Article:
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Defining “Vietnamese Fusion” at Eleven

A thick plume of wood-succulent smoke engulfs the table as the server removes the lid from a clay pot of hot stone beef. Ensconced in the earthy aroma, the tender slices of marinated steak wrapped around forest vegetables acquire subtle flame and charcoal notes.

The Thai ethnic people in Northwest Vietnam perfected this dish but typically rely on local water buffalo for the main meat. Eleven exchanged it for beef with Western pallets in mind, allowing the dish to serve as a showcase for their seasonal menu focused on the region as well as their overall perspective on the many ways fusion can be defined.

Eleven opened in 2009 as a simple cafe. Foreign guests to the centrally located D1 venue however repeatedly asked for items that they could experience nowhere else, so the owners, chefs and consultants worked together as a team to create items that explore what constitutes fusion cooking. While it’s sometimes seen as a dirty word with many people assuming its just a trendy ramming together of two disparate culinary traditions, at Eleven, it's a much more holistic and nuanced process. While interested in taking tastes in new and unexpected directions with foreign ingredients and methods, traditional Vietnamese dishes and flavors remain at the core of each because of the restaurant’s love of their native cuisines and desire to share it with others.

Preparing a dish xa lua is a long process wherein meat is cooked at a distance from the fire so as to slowly roast it and seal in the juices. The method originates in the delta where Eleven’s head chef grew up and learned to cook. It quickly came to mind when he was tasked with creating a traditional chicken dish from Northwest Vietnam for the new menu. Moist, xa lua morsels, he believed, would be perfect for dipping in an authentic and refreshing green sauce made with northern pepper. The dish also exemplifies how fusion can involve the merging of neighbor cuisines as seen in its use of Eryngium foetidum, a Chinese herb. Similarly, on the regular menu, traditional roasted duck breast is accompanied by European morel sauce and creamed sweet corn.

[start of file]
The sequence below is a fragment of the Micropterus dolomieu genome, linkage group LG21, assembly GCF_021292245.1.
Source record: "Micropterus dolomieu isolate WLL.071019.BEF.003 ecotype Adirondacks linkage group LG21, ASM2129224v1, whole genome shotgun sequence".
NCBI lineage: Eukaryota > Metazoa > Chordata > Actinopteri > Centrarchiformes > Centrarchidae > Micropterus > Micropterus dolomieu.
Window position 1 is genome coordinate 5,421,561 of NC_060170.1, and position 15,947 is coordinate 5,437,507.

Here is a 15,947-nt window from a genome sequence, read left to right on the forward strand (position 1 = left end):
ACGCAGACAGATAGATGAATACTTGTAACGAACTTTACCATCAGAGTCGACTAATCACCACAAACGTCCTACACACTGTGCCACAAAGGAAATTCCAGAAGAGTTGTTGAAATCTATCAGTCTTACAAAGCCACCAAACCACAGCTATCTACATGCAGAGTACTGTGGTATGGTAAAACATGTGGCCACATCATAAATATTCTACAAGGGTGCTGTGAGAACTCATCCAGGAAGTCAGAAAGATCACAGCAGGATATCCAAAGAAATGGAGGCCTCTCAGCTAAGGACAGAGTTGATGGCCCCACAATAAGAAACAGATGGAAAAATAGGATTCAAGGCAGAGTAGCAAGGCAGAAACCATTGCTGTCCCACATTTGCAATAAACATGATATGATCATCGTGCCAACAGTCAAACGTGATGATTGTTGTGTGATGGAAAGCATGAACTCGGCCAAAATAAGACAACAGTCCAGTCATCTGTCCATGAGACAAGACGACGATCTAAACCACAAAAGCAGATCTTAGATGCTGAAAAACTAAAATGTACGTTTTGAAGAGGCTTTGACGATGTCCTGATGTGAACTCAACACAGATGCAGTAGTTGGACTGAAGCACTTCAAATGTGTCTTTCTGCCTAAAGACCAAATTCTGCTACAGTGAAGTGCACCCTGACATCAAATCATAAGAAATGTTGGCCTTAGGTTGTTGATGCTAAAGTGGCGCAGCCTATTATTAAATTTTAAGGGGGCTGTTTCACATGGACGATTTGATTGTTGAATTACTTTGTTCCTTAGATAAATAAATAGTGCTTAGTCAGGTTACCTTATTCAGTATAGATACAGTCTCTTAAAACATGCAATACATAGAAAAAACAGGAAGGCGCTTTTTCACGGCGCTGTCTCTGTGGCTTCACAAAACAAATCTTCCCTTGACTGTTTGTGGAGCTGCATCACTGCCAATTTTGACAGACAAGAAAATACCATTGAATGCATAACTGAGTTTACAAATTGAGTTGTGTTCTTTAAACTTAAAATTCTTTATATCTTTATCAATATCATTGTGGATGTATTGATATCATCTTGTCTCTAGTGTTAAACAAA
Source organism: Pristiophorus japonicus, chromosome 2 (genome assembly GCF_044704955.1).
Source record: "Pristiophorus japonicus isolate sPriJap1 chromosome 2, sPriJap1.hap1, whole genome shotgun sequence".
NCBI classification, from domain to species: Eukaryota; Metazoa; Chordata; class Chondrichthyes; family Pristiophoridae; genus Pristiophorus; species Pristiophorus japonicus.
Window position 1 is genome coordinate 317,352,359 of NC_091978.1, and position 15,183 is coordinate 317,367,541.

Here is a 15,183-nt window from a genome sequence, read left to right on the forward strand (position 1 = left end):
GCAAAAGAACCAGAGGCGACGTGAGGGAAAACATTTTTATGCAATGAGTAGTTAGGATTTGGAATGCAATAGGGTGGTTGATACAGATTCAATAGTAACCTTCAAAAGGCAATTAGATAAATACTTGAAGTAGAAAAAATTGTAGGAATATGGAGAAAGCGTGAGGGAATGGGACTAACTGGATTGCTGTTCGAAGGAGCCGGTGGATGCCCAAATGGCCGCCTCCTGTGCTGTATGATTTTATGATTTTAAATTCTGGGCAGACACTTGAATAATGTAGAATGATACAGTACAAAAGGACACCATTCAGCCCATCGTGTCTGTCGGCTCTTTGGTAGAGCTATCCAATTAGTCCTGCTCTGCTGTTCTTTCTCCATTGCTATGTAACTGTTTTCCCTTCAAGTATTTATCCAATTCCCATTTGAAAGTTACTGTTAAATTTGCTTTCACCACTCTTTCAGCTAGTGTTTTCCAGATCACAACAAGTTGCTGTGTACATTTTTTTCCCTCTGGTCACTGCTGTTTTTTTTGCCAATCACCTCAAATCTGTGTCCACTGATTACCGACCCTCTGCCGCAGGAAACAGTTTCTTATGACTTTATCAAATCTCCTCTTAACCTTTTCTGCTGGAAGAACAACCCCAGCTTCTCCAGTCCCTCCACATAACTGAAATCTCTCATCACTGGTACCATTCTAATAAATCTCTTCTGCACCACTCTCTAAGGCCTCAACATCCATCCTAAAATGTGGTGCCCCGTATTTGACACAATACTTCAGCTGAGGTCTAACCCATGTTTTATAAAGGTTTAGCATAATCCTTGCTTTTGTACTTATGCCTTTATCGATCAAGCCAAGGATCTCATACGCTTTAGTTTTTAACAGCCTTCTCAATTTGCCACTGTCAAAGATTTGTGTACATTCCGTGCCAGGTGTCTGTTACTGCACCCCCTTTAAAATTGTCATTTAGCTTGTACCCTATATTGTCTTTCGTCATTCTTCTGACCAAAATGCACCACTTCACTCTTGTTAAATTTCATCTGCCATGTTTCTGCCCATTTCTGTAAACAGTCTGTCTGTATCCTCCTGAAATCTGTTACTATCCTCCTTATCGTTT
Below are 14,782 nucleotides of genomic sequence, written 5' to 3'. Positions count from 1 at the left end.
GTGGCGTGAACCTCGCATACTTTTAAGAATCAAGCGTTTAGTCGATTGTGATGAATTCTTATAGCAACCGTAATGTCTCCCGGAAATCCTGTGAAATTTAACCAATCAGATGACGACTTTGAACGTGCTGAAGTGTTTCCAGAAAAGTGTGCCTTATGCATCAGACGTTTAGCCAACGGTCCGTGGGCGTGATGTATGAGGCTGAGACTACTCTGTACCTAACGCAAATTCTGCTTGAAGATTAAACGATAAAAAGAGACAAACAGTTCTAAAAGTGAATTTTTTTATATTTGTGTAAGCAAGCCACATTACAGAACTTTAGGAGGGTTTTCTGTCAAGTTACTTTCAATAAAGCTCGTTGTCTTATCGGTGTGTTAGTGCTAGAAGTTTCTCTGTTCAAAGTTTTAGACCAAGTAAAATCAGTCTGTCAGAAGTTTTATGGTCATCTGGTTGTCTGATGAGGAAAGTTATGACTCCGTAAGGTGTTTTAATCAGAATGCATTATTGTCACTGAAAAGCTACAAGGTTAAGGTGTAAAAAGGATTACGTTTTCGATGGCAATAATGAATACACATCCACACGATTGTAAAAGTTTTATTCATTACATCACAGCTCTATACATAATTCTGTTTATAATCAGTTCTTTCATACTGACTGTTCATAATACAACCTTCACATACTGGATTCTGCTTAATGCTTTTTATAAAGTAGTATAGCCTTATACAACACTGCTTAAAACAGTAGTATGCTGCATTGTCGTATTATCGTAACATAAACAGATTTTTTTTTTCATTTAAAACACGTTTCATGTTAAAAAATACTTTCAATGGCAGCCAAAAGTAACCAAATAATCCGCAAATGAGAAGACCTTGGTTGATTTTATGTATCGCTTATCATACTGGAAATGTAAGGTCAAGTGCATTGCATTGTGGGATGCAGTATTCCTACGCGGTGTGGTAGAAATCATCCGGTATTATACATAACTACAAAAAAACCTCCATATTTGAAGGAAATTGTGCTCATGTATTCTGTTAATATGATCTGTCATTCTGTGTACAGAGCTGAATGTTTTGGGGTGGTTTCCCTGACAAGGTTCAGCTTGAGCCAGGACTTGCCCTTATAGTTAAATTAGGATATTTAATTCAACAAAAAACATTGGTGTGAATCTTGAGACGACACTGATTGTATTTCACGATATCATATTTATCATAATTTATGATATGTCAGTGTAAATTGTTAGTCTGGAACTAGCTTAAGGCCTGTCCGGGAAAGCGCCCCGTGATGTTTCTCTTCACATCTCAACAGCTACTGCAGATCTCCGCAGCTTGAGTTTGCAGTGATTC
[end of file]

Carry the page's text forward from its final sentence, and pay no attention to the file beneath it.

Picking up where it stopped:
Fusion can mean combining Vietnamese cooking methods and cross-border ingredient borrowing as well as substituting core items such as in the hot stone beef. Another example of the later found on the new menu is the delicious bbq pork made with dổi  seeds, a uniquely aromatic and important spice used by ethnic minorities in the mountains. The Thai people typically make the dish with suckling pig, but Eleven has learned that sometimes an item can be too authentic and scare guests off. Therefore, for this particular dish, they chose pork ribs, an indulgent favorite of locals and foreigners alike. It too comes in a pot filled with smoke to create a warm, inviting atmosphere at the table akin to eating around a family hearth. A pitcher of tart and cool passionfruit juice helps keep one refreshed between bites.

Beyond obvious ingredient swaps from outside cultures, another aspect of fusion involves using unexpected items from within a cuisine’s normal array of meat and produce. For example, on their regular menu, fresh spring rolls are not served with shrimp, but rather salmon, avocado and green apple while the bánh xèo is filled with smoked shrimp, sesban flowers and pork ribs. A real standout is Eleven’s take on Saigoneer favorite, cơm tấm. The grilled pork is paired with a unique fish sauce jelly that is rolled around the dishes’ customary pickles and served with broken rice that is bright green thanks to the addition of sweet pandan. The elevated streetside staple exemplifies how the restaurant retains the essence and charm of traditional Vietnamese food while still providing diners with a novel experience.

The new seasonal menu is the first in a series that Eleven plans in order to highlight different culinary traditions around the country. The next might iteration may reimagine meals from Central Vietnam or the Mekong Delta. Beyond the seasonal menu, Trang wants all guests to experience favor profiles they haven’t had before and therefore is constantly updating the core menu based on their chefs’ frequent experiments.

At the core of Eleven’s fusion philosophy is the belief that every dish should be balanced and delicious and pay respect to native traditions while still being unique. By substituting expected ingredients from inside and outside the country and using idiosyncratic cooking methods, the Vietnamese chefs achieve this across their standard menu and the new seasonal offerings.

 

Eleven's website

028 2203 538829

Le Anh Xuan, Ben Thanh, D1, Ho Chi Minh City

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